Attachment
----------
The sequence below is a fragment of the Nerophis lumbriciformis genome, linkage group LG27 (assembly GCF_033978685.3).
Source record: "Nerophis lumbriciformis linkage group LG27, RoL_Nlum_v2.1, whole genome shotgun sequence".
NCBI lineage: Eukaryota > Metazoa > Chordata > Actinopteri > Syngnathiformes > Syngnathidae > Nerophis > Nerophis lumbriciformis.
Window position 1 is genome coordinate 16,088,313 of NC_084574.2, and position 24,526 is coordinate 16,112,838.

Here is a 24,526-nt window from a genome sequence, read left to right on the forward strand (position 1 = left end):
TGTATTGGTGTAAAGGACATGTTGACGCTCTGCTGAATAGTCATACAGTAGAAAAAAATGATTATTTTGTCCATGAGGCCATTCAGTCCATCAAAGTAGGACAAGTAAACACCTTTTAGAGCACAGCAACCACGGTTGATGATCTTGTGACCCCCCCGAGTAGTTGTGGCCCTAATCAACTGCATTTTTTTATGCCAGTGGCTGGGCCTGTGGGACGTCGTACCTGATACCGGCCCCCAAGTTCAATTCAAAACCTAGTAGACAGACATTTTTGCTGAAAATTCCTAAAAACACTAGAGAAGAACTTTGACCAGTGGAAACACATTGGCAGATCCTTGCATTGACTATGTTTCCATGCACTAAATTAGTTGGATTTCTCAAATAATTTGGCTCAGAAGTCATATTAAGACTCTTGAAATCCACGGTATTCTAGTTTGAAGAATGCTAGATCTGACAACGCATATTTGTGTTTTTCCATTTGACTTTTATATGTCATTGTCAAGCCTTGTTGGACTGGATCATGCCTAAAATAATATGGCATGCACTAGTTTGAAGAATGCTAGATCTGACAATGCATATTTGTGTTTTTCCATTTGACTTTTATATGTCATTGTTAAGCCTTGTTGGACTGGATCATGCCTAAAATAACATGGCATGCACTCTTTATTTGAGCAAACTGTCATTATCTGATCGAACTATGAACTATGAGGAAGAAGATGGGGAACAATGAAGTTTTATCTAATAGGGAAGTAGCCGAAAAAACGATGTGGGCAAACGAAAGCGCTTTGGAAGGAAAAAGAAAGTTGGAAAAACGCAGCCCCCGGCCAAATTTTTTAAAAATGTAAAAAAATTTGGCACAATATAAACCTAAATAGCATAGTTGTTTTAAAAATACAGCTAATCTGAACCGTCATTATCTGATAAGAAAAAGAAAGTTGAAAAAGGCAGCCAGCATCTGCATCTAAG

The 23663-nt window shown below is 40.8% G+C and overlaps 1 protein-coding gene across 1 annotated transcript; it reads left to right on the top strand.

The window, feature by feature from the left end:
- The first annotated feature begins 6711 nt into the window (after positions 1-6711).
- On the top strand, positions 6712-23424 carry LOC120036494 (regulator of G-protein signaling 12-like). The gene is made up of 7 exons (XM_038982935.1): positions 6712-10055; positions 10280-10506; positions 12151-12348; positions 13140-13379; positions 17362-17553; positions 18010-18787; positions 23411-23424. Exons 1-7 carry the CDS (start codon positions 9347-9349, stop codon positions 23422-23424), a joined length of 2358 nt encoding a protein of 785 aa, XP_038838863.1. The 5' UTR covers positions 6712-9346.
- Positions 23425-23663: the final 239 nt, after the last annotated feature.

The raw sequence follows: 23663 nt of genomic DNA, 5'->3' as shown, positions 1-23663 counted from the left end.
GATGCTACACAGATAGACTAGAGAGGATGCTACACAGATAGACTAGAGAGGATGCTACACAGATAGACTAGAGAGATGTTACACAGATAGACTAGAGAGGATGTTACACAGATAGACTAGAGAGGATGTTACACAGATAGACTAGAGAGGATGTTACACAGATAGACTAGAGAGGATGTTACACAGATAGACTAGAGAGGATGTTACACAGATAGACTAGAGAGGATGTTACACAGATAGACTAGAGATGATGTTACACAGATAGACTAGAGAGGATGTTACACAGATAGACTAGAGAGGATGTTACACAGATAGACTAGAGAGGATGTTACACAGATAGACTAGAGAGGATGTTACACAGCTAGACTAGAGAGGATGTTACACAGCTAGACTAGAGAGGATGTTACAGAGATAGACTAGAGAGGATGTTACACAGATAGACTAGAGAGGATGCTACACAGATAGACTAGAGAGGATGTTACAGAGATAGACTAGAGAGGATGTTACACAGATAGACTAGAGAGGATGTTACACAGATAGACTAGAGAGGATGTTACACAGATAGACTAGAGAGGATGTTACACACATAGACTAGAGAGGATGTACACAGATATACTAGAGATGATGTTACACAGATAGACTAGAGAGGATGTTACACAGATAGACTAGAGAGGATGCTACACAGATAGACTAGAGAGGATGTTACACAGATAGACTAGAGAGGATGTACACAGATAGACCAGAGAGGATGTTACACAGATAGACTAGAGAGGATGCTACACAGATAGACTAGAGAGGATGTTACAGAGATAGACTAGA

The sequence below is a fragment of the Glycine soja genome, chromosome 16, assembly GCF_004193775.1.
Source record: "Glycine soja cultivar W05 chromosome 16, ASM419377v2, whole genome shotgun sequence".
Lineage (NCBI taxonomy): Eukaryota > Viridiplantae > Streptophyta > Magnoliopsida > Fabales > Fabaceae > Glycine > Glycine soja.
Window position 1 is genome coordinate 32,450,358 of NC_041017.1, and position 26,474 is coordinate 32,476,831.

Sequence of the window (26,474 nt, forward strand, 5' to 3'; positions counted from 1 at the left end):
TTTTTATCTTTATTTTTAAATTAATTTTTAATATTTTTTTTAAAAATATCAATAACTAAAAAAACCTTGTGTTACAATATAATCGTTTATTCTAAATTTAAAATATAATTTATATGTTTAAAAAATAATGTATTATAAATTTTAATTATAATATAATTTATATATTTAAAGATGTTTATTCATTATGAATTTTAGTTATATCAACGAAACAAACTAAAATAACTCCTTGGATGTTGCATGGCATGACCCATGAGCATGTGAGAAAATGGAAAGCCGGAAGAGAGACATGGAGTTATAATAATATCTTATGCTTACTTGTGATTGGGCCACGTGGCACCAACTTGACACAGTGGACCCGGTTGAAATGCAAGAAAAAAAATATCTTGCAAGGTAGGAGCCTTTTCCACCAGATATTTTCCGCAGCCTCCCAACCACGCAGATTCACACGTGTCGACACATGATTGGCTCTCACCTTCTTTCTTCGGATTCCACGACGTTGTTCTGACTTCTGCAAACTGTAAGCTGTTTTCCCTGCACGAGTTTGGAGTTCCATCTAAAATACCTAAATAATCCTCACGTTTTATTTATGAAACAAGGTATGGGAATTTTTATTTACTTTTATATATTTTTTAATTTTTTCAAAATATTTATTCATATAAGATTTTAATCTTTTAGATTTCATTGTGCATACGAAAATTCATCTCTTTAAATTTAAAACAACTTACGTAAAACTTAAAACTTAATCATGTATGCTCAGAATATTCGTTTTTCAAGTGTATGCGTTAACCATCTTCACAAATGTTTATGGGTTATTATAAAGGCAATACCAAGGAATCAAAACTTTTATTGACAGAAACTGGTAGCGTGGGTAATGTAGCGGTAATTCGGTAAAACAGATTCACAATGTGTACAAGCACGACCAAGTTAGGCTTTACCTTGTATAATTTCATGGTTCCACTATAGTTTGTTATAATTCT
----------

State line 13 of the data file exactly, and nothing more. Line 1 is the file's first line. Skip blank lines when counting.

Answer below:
GATGCTACACAGATAGACTAGAGAGGATGCTACACAGATAGACTAGAGAGGATGCTACACAGATAGACTAGAGAGATGTTACACAGATAGACTAGAGAGGATGTTACACAGATAGACTAGAGAGGATGTTACACAGATAGACTAGAGAGGATGTTACACAGATAGACTAGAGAGGATGTTACACAGATAGACTAGAGAGGATGTTACACAGATAGACTAGAGAGGATGTTACACAGATAGACTAGAGATGATGTTACACAGATAGACTAGAGAGGATGTTACACAGATAGACTAGAGAGGATGTTACACAGATAGACTAGAGAGGATGTTACACAGATAGACTAGAGAGGATGTTACACAGCTAGACTAGAGAGGATGTTACACAGCTAGACTAGAGAGGATGTTACAGAGATAGACTAGAGAGGATGTTACACAGATAGACTAGAGAGGATGCTACACAGATAGACTAGAGAGGATGTTACAGAGATAGACTAGAGAGGATGTTACACAGATAGACTAGAGAGGATGTTACACAGATAGACTAGAGAGGATGTTACACAGATAGACTAGAGAGGATGTTACACACATAGACTAGAGAGGATGTACACAGATATACTAGAGATGATGTTACACAGATAGACTAGAGAGGATGTTACACAGATAGACTAGAGAGGATGCTACACAGATAGACTAGAGAGGATGTTACACAGATAGACTAGAGAGGATGTACACAGATAGACCAGAGAGGATGTTACACAGATAGACTAGAGAGGATGCTACACAGATAGACTAGAGAGGATGTTACAGAGATAGACTAGA